Age-related macular degeneration (AMD) is a leading cause of severe visual loss in the elderly population. The exudative form of AMD is characterized by choroidal neovascularization and retinal pigment epithelial cell detachment. Because choroidal neovascularization is associated with a dramatic worsening in prognosis, the VEGF-E polypeptides or antagonist thereto is expected to be useful in reducing the severity of AMD.
Healing of trauma such as wound healing and tissue repair is also a targeted use for the VEGF-E polypeptides herein or their antagonists. Formation and regression of new blood vessels is essential for tissue healing and repair. This category includes bone, cartilage, tendon, ligament, and/or nerve tissue growth or regeneration, as well as wound healing and tissue repair and replacement, and in the treatment of burns, incisions, and ulcers. A VEGF-E polypeptide or antagonist thereof that induces cartilage and/or bone growth in circumstances where bone is not normally formed has application in the healing of bone fractures and cartilage damage or defects in humans and other animals. Such a preparation employing a VEGF-E polypeptide or antagonist thereof may have prophylactic use in closed as well as open fracture reduction and also in the improved fixation of artificial joints. De novo bone formation induced by an osteogenic agent contributes to the repair of congenital, trauma-induced, or oncologic, resection-induced craniofacial defects, and also is useful in cosmetic plastic surgery.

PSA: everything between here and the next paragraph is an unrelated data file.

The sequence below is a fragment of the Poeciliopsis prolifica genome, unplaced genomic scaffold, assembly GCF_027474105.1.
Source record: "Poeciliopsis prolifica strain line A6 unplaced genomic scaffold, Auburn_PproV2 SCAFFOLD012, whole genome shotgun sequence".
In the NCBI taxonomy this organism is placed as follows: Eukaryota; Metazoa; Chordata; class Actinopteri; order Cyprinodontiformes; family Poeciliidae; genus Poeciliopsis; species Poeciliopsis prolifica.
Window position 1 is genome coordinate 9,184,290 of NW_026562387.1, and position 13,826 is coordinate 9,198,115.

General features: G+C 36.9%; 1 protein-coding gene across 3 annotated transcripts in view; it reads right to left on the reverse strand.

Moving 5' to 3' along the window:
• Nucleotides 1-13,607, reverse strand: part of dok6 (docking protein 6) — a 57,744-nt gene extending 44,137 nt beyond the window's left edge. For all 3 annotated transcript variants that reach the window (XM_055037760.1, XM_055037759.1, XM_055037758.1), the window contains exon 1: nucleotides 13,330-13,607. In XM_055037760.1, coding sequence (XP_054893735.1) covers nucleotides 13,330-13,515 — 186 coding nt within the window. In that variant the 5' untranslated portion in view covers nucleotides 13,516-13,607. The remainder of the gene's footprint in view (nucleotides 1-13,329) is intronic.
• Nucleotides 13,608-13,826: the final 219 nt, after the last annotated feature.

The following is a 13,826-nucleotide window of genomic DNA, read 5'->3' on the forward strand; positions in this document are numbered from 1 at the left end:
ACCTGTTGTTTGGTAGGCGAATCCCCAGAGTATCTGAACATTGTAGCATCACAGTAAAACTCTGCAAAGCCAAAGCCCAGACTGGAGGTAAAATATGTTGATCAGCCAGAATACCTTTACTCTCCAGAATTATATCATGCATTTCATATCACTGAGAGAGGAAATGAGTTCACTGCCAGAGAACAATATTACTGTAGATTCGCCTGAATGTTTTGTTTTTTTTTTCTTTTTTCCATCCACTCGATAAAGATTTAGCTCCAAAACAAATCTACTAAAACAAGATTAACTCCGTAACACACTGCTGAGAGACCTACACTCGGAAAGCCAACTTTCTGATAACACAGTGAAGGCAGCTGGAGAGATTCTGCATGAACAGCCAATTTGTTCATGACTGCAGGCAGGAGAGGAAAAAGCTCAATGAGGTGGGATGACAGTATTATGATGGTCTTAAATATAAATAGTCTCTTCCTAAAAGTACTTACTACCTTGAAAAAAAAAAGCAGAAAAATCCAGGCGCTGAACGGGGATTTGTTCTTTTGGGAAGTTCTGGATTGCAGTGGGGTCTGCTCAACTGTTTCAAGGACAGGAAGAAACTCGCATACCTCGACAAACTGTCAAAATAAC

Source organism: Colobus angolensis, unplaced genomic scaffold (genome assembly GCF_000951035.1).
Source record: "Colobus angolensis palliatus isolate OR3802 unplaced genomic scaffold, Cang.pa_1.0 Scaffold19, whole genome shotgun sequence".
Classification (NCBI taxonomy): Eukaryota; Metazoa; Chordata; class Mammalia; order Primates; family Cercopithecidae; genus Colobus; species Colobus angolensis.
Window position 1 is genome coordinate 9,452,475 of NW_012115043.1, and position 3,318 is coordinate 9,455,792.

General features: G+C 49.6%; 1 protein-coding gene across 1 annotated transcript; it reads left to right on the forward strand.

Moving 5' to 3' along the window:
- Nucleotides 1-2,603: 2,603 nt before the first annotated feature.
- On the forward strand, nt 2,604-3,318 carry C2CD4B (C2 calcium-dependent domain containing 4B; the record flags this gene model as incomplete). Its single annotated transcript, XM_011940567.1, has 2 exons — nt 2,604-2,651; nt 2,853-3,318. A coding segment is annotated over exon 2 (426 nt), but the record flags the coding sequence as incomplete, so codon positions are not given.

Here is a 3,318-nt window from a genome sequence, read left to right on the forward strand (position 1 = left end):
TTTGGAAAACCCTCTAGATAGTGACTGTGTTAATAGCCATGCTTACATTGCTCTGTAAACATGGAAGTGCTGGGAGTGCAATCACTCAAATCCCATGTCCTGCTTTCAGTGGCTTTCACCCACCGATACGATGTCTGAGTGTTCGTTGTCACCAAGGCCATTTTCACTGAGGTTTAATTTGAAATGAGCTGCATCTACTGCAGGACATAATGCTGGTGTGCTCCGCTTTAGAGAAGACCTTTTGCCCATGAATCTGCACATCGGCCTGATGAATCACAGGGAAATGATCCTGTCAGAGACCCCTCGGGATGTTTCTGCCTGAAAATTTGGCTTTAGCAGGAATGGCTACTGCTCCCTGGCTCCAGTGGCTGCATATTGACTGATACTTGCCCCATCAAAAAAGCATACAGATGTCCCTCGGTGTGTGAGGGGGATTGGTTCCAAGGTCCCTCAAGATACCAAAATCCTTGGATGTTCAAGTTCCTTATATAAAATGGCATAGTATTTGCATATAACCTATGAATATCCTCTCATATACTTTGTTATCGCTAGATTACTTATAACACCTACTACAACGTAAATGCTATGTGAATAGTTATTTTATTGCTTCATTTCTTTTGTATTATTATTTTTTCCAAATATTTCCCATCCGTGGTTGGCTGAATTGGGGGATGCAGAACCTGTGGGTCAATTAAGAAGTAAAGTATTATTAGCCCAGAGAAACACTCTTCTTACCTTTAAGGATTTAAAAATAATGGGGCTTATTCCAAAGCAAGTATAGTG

VEGF-E polypeptides or antagonists thereto may also be useful to promote better or faster closure of non-healing wounds, including without limitation pressure ulcers, ulcers associated with vascular insufficiency, surgical and traumatic wounds, and the like.
It is expected that a VEGF-E polypeptide or antagonist thereto may also exhibit activity for generation or regeneration of other tissues, such as organs (including, for example, pancreas, liver, intestine, kidney, skin, or endothelium), muscle (smooth, skeletal, or cardiac), and vascular (including vascular endothelium) tissue, or for promoting the growth of cells comprising such tissues. Part of the desired effects may be by inhibition or modulation of fibrotic scarring to allow normal tissue to regenerate.